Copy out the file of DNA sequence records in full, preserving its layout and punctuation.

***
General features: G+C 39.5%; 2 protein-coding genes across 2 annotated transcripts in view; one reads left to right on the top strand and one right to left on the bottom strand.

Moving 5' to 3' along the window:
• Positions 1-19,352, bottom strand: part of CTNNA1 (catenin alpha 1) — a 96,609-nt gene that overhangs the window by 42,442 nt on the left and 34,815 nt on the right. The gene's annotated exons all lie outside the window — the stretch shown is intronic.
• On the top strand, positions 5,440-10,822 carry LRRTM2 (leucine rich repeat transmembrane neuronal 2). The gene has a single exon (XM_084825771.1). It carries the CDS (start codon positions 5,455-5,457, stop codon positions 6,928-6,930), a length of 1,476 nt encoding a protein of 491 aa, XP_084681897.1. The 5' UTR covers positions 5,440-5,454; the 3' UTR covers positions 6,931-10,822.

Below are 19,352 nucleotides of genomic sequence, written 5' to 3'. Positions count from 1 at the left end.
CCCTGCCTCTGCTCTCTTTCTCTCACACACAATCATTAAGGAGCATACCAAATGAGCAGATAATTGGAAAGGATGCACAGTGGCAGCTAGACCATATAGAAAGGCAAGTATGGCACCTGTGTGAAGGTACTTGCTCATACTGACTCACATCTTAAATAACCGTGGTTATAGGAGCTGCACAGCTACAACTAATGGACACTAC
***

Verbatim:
General features: G+C 39.5%; 2 protein-coding genes across 2 annotated transcripts in view; one reads left to right on the top strand and one right to left on the bottom strand.

Moving 5' to 3' along the window:
• Positions 1-19,352, bottom strand: part of CTNNA1 (catenin alpha 1) — a 96,609-nt gene that overhangs the window by 42,442 nt on the left and 34,815 nt on the right. The gene's annotated exons all lie outside the window — the stretch shown is intronic.
• On the top strand, positions 5,440-10,822 carry LRRTM2 (leucine rich repeat transmembrane neuronal 2). The gene has a single exon (XM_084825771.1). It carries the CDS (start codon positions 5,455-5,457, stop codon positions 6,928-6,930), a length of 1,476 nt encoding a protein of 491 aa, XP_084681897.1. The 5' UTR covers positions 5,440-5,454; the 3' UTR covers positions 6,931-10,822.

Below are 19,352 nucleotides of genomic sequence, written 5' to 3'. Positions count from 1 at the left end.
CCCTGCCTCTGCTCTCTTTCTCTCACACACAATCATTAAGGAGCATACCAAATGAGCAGATAATTGGAAAGGATGCACAGTGGCAGCTAGACCATATAGAAAGGCAAGTATGGCACCTGTGTGAAGGTACTTGCTCATACTGACTCACATCTTAAATAACCGTGGTTATAGGAGCTGCACAGCTACAACTAATGGACACTAC